Performance management systems may also promote feelings of job satisfaction and loyalty towards an employer and may boost productivity by creating an environment where employees feel as though their work is recognised and valued.

For under performers it can be a helpful way of identifying areas of weakness early and implementing a plan to address those areas before the problem gets too big to do anything about.

Providing employees with an opportunity to explain themselves and involving them in an action plan to address the problem areas can also be a very productive exercise.

Career planning

Developing and introducing career planning strategies in your workplace is a great way of holding onto staff as it sends a strong message that you support their professional development and promotion within the organisation.

Taking the time to devise a realistic and achievable career plan for your staff members will give them a clear goal to work toward, encourage them to stay, especially if there is a possibility of additional training, and will significantly boost job satisfaction.

Conducting a career planning session with team members will ensure your staff members understand:

  • What they need to achieve in terms of training, further education, and on the job experience to be promoted within the organisation.
  • What type of work they are best suited towards and what their current and future career interests are.
  • The quickest and most effective way of reaching their career objectives.

Many employees make career decisions quickly without thinking too much about the future and encouraging discussion about the opportunities will improve focus, determination and drive.

It will also ensure you hold onto key staff members by helping keep them professionally satisfied, stimulated, and working towards mutual goals which ultimately assist the organisation as much as the individual employee.

It might be helpful to conduct career planning sessions at the same time as performance management meetings so employees gain a clear picture of how their current performance affects their future opportunities.

Flexible work practices

Flexible workplaces allow employers and employees to work out terms and conditions of employment which serve both the operating needs of the business and the personal commitments of the employee.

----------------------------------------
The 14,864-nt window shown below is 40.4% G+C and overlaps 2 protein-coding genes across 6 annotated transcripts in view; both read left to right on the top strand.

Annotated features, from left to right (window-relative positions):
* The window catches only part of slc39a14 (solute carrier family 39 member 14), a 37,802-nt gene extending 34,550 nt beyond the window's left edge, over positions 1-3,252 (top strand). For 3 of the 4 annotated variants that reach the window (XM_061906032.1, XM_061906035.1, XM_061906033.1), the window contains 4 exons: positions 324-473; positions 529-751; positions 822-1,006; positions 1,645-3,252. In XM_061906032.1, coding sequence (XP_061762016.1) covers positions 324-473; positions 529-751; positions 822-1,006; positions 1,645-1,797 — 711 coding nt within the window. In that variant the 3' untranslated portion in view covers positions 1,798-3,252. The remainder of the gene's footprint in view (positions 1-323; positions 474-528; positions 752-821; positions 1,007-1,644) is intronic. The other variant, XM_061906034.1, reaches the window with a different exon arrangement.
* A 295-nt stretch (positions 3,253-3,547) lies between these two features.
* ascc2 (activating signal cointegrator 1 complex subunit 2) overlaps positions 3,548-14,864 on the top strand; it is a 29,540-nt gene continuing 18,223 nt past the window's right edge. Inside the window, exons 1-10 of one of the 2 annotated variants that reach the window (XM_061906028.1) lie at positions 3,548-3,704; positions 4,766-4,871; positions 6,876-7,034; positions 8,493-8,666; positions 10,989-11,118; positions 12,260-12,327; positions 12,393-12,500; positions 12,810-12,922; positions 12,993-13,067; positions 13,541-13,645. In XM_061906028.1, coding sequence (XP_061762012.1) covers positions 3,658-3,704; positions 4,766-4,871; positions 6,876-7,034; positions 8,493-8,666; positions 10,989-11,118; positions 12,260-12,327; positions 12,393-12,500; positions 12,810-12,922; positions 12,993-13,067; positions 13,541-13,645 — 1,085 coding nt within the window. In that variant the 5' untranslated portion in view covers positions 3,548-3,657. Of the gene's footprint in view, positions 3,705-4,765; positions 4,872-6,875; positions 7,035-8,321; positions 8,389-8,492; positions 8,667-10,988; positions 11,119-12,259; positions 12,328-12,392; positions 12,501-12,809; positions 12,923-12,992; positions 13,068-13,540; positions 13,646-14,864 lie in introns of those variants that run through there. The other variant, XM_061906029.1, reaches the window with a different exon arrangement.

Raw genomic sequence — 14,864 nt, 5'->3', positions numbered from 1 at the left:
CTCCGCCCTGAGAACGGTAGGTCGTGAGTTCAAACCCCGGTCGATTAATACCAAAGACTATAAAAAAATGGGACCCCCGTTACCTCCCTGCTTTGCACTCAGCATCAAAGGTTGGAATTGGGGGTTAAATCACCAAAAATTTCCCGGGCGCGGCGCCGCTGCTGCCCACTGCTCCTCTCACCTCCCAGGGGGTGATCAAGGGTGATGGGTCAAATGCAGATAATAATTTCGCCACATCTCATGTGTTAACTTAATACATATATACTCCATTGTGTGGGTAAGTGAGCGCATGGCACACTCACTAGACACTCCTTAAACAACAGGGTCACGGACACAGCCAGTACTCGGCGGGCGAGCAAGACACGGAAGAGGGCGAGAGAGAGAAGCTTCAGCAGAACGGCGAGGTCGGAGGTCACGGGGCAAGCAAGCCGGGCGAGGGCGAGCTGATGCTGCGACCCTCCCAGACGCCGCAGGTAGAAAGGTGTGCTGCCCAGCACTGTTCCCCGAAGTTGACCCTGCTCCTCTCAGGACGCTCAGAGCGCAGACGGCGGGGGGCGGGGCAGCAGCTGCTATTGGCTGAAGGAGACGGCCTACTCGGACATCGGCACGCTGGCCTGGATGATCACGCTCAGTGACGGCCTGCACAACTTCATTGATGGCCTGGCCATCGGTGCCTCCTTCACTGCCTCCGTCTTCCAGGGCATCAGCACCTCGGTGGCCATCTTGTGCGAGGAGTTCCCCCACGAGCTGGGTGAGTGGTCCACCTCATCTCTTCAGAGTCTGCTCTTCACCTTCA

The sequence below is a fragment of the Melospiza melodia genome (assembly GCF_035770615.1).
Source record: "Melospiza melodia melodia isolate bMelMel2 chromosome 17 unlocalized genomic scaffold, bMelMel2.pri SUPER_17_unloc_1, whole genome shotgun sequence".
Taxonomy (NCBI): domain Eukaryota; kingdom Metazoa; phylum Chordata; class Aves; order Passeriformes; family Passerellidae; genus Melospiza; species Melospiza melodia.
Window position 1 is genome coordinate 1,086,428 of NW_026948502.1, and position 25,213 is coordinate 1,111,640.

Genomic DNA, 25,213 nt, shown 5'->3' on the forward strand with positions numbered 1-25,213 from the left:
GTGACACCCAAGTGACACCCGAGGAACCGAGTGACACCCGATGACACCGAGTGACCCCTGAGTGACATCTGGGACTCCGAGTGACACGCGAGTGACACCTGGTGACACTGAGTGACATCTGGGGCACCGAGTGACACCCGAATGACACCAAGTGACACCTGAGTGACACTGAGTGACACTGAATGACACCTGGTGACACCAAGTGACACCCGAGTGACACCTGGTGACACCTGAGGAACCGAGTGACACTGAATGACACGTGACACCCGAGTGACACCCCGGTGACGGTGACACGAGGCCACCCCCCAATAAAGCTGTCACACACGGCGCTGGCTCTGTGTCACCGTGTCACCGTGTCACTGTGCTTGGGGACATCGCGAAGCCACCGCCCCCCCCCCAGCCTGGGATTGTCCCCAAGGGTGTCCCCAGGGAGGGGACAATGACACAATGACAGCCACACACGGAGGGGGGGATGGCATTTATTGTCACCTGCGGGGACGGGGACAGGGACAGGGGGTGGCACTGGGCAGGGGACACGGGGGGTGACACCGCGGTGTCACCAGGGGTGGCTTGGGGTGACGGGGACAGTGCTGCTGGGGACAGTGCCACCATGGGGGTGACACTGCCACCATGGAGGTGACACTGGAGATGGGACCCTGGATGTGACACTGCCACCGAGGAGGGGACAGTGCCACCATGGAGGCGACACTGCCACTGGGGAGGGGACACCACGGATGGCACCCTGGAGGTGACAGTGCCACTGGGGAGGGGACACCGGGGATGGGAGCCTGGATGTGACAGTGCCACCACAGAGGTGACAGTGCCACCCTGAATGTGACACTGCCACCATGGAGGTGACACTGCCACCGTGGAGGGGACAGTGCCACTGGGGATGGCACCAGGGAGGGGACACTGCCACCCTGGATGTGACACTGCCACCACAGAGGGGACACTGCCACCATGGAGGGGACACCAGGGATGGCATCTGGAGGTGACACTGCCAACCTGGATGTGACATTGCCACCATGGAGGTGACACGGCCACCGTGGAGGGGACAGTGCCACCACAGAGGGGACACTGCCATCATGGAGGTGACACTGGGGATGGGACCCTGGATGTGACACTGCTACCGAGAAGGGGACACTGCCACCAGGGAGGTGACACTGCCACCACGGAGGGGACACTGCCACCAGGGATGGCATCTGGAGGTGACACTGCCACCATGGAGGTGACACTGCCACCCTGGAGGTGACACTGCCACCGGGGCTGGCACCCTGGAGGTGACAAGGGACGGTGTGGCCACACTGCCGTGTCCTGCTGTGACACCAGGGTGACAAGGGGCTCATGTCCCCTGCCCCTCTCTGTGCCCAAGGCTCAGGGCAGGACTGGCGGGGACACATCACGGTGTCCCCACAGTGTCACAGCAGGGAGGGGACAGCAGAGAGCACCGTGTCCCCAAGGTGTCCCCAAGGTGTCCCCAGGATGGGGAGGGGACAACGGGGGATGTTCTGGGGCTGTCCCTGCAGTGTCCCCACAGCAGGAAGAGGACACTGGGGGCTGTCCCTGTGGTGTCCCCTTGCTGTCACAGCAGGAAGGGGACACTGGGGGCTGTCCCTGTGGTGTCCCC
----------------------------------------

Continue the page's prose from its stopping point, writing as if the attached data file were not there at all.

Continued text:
Due to the nature of early childhood education and care, work is very much location based and flexible work practices in this sector usually revolve around the hours of work, including possibilities for part time work, job share and varying start and finish times.

The many benefits of introducing flexible work practices include:

  • It will give your organisation a competitive edge during the recruitment process for candidates seeking a better work/life balance.
  • It will improve communication and trust in the workplace by allowing employees to meet their other commitments. This should also reduce sick days and absenteeism.
  • It can foster a sense of loyalty and will encourage teams to work together to work out rosters which suit everyone's time constraints.
  • It can help managers plan and staff for peaks and troughs in workload.
  • It is an extremely cost effective way of boosting team morale and productivity.
  • Encourages managers to look for creative ways to work.

Introducing flexible work practices in an organisation requires managers to spend time with staff discussing alternative working arrangements. The process will be easier if managers are willing to 'think outside the box' to develop and introduce strategies which keep most people if not everyone happy.

A small amount of time spent brainstorming with staff to identify shared goals and objectives will pay enormous dividends for managers leading happy, productive and focused teams.

Introducing some of the simple, cost effective methods described above should help you keep hold of your people in this current, extremely competitive recruitment market.

This child care article was last reviewed or updated on Tuesday, 31 December 2019